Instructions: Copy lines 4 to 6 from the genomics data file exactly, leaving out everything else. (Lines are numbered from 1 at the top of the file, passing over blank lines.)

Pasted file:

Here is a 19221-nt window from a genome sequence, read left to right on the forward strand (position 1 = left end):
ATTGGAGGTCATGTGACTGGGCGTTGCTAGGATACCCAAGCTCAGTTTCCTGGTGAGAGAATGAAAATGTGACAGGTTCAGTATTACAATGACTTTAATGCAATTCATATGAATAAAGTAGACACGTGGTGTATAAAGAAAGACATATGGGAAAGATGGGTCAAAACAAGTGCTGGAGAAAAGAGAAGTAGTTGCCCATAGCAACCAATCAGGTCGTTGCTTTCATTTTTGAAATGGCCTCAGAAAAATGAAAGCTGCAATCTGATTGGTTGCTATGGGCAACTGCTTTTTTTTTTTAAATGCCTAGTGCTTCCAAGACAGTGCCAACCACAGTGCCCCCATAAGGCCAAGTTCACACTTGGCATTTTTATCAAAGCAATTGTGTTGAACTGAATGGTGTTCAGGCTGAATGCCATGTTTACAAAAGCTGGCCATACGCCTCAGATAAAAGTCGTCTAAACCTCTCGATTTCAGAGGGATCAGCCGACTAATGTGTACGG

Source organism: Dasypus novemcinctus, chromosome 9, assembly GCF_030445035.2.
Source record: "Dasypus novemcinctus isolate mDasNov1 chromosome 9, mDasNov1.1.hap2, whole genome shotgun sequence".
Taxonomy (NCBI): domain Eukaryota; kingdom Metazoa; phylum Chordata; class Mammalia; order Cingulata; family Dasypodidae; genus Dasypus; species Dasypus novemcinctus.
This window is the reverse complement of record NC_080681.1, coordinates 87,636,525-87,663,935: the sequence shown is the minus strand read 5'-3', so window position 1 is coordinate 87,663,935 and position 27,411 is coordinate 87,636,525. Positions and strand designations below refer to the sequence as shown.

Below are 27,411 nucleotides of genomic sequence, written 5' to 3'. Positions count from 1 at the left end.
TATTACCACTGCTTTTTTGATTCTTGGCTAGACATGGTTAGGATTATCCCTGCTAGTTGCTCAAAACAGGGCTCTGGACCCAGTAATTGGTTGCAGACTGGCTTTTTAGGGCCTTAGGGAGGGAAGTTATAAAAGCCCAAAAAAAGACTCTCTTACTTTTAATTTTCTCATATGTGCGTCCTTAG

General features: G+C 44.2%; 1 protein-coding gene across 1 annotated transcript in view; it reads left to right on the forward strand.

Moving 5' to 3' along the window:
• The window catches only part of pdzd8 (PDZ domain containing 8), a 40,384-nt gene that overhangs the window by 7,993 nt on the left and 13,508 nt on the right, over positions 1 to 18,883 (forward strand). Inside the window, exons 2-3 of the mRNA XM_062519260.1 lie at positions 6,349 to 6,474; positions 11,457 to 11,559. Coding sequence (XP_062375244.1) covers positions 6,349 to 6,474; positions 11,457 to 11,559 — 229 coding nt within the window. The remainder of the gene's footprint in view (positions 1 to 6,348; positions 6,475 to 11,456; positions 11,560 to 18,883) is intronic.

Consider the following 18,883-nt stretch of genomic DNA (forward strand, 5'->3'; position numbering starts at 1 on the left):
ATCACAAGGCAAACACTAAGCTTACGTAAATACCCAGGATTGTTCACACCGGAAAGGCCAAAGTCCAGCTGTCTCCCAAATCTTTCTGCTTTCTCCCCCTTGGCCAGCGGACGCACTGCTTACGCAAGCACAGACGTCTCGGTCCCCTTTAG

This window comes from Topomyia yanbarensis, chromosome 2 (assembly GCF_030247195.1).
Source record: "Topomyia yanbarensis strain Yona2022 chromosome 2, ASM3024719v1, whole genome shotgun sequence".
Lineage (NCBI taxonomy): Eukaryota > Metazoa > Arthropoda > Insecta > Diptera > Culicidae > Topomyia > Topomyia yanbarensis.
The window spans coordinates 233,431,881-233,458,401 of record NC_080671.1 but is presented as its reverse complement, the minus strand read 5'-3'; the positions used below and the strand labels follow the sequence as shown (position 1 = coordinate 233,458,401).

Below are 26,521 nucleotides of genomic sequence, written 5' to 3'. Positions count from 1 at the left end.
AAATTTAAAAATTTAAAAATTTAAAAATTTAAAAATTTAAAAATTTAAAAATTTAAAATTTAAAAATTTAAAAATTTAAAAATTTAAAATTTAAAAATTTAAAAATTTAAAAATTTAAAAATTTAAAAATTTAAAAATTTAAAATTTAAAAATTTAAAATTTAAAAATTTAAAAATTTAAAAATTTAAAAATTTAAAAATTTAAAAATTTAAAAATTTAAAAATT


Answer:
Source record: "Dasypus novemcinctus isolate mDasNov1 chromosome 9, mDasNov1.1.hap2, whole genome shotgun sequence".
Taxonomy (NCBI): domain Eukaryota; kingdom Metazoa; phylum Chordata; class Mammalia; order Cingulata; family Dasypodidae; genus Dasypus; species Dasypus novemcinctus.
This window is the reverse complement of record NC_080681.1, coordinates 87,636,525-87,663,935: the sequence shown is the minus strand read 5'-3', so window position 1 is coordinate 87,663,935 and position 27,411 is coordinate 87,636,525. Positions and strand designations below refer to the sequence as shown.